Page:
What does the deal mean for you today?

If you’re a junior doctor today, you’re paid a basic salary of between £27,689 to £32,050 for FY1 and FY2. And if you’re starting specialist training, your basic starting salary is £37,935 to £48,075.


— At last Jr doctors can move forward —


The NHS doesn’t have a bottomless pit of money to draw from. If staff want a pay rise, it’s not as simple as it is in the private sector.

In privately-owned, for-profit companies, individual members of staff can negotiate their individual pay.

In the NHS, if one person wants a raise in basic pay, everyone in that pay band has to get a raise in basic pay. Which is why it doesn’t happen often.


NHS salaries are banded, so things are pretty clear cut.

Yes, there are variables — like where you’re located and your seniority.

But by and large, it’s easy to tell what your basic pay will be, whether you’re a junior doctor or a consultant.

Surgical team in Kathmandu

— Surgeons rank at the top of the payscale —

If you’re working as a speciality doctor you earn a basic salary of between £40,037 and £74,661. And salaried GPs get between £58,808 and £88,744.

And as a consultant, your basic pay is between £79,860 and £107,668.

In 2018, the average full-time consultant earned about £127k, so there’s a bit of flexibility in the numbers above (you can choose to take on extra work in management or teaching and that will give you a pay bump).

Note: Some NHS doctors boost their earnings with private work, but here we’re focusing on basic pay.


  • Plastic surgery
  • Trauma and orthopaedic surgery
  • Neurosurgery
  • Otolaryngology
  • Cardiology

But even up here at the top of the ladder we’re still talking about small differences in pay between each.

Let’s take a step back to look at a bigger, more global picture.



— There’s a whole other story in the States —

How much more do doctors in America get paid?

lot more.

Put it this way —

If you’re an orthopaedic doctor in the UK, you’re looking at an average of £87,757 a year. So over your career, you’ll earn about £3,520,000.

If you’re an orthopedic doctor in America, you’re earning the equivalent of around £370,000 per year. Over a career, that’s about £14,000,000.

So an American orthopedic doctor earns, on average, an eye-watering £10.5 million more over a career than their British equivalent.

That’s quadruple the lifetime earnings of an equally well-qualified British doctor.


A medical degree costs a lot more in America than it does in the UK. There are lots of estimates online, but the average debt of the American medical student is around $200,000 upon graduation.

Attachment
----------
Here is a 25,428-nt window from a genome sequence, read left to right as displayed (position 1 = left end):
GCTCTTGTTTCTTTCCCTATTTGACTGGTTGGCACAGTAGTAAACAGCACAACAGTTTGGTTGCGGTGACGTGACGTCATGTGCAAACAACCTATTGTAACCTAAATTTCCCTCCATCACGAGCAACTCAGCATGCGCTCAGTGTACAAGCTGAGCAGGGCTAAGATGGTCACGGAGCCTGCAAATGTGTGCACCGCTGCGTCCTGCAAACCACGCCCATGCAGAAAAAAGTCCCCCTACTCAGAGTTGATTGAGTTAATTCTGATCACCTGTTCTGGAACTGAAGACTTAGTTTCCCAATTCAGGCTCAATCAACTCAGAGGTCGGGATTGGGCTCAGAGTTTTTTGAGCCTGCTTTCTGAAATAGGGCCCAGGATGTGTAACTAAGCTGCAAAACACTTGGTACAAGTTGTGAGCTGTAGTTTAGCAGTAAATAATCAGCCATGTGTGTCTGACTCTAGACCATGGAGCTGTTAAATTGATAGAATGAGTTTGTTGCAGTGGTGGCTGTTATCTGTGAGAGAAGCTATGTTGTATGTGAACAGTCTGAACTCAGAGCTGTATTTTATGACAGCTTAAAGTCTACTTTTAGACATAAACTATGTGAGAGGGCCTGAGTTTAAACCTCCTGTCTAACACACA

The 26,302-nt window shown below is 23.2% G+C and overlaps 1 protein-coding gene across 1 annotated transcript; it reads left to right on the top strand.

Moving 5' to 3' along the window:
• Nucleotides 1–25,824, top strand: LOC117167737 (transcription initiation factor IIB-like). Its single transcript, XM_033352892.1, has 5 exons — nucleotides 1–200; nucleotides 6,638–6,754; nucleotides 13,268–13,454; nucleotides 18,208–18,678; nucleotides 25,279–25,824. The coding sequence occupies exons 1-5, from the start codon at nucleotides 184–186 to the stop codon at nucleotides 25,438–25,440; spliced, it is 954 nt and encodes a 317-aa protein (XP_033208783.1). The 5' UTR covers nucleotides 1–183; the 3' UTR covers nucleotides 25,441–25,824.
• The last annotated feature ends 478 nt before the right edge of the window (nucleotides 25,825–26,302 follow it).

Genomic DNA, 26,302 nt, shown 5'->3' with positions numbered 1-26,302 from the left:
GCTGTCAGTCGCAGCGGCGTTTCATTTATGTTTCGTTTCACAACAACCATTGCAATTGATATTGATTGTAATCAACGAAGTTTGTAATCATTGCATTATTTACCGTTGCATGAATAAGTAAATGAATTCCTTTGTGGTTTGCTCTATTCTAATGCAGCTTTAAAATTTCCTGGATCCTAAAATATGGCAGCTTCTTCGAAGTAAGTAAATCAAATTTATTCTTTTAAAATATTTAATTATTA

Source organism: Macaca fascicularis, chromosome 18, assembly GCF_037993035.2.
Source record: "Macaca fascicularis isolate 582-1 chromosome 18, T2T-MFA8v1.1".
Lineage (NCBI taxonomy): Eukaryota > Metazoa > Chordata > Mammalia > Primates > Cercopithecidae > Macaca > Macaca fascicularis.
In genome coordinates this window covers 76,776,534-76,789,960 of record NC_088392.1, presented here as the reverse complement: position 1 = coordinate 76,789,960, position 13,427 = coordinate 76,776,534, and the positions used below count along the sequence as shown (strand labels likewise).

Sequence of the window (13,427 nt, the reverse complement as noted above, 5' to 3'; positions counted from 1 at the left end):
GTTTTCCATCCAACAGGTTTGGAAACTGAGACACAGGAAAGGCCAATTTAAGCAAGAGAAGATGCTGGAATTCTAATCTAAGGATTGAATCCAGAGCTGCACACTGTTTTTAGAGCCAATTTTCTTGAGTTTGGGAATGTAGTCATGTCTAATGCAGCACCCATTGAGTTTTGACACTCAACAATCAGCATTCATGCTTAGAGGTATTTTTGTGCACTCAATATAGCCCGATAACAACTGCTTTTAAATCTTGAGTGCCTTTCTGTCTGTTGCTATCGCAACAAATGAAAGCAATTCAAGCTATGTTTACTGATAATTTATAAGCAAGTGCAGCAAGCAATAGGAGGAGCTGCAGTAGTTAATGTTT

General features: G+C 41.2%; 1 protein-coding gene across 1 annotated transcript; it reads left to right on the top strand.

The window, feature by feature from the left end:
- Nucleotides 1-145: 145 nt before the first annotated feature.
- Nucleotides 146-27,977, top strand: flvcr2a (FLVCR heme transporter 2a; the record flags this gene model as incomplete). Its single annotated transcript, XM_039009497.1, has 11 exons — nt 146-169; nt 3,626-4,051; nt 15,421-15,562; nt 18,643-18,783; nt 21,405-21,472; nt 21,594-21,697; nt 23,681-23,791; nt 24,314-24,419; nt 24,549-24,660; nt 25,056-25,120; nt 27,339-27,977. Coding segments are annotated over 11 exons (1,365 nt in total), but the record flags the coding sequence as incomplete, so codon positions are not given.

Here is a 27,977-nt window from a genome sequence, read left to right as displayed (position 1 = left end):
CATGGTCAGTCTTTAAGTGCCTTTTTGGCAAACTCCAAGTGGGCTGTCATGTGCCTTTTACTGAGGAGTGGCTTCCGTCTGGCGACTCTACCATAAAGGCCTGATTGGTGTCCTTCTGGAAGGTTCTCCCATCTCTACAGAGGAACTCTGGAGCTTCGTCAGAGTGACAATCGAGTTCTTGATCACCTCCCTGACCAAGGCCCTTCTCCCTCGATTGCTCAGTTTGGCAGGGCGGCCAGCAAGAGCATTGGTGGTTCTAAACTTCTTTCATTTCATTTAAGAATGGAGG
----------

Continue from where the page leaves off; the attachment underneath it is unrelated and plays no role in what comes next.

— US Medical degrees cost a fortune —

Let’s be incredibly generous and say that the average med school debt is $500,000 — more than double most estimates.

Even taking that into consideration, you’d still be earning £10 million more than your UK equivalent.

Ten Million Quid! Let that sink in.


It’s not news that the American healthcare system is private from top to bottom.

Services aren’t free at the point of care and patients have to pay for treatment before they receive it.

Healthcare costs patients a fortune as a result — the average cost of a bypass in the UK is about £20,000. In the US it’s £60,000+.


— Healthcare isn’t cheap in the States —

To cover the costs, lots of people in the US opt for health insurance.

There are still hundreds of thousands of people in the States who remain uninsured for one reason or another, but let’s not wade into the political debate.

The point is that the more money there is in the system, the more money there is for doctors to make. And the more money can be invested back into the system, which improves the quality of care.


Apparently not.

Studies show that the NHS doesn’t just perform better than the US healthcare system, it’s actually among the best in the world.

And that’s with the NHS spending half of what the US system spends per person.

Here’s a graph from the study above —



The National Health Service is all about people. It has been about people since it treated Sylvia Diggory — its first ever patient — in 1948.

It’s run by people for people and it’s publicly funded.

And because of that, people are invested in the NHS as a public institution. Any time someone mentions privatisation, the people strongly oppose it.

The NHS is the 5th largest employer on the planet. It employs 1.7 million people. To put that into context, the other four employers in the top five are:

  • US Department of Defence
  • People’s Liberation Army (China)
  • Walmart
  • McDonalds

The NHS works as well as it does because the people who run it believe in it.

Being an NHS doctor is about committing yourself to serving patients. You won’t get paid as much as your American colleagues, but you will be part of one of the UK’s greatest collective achievements.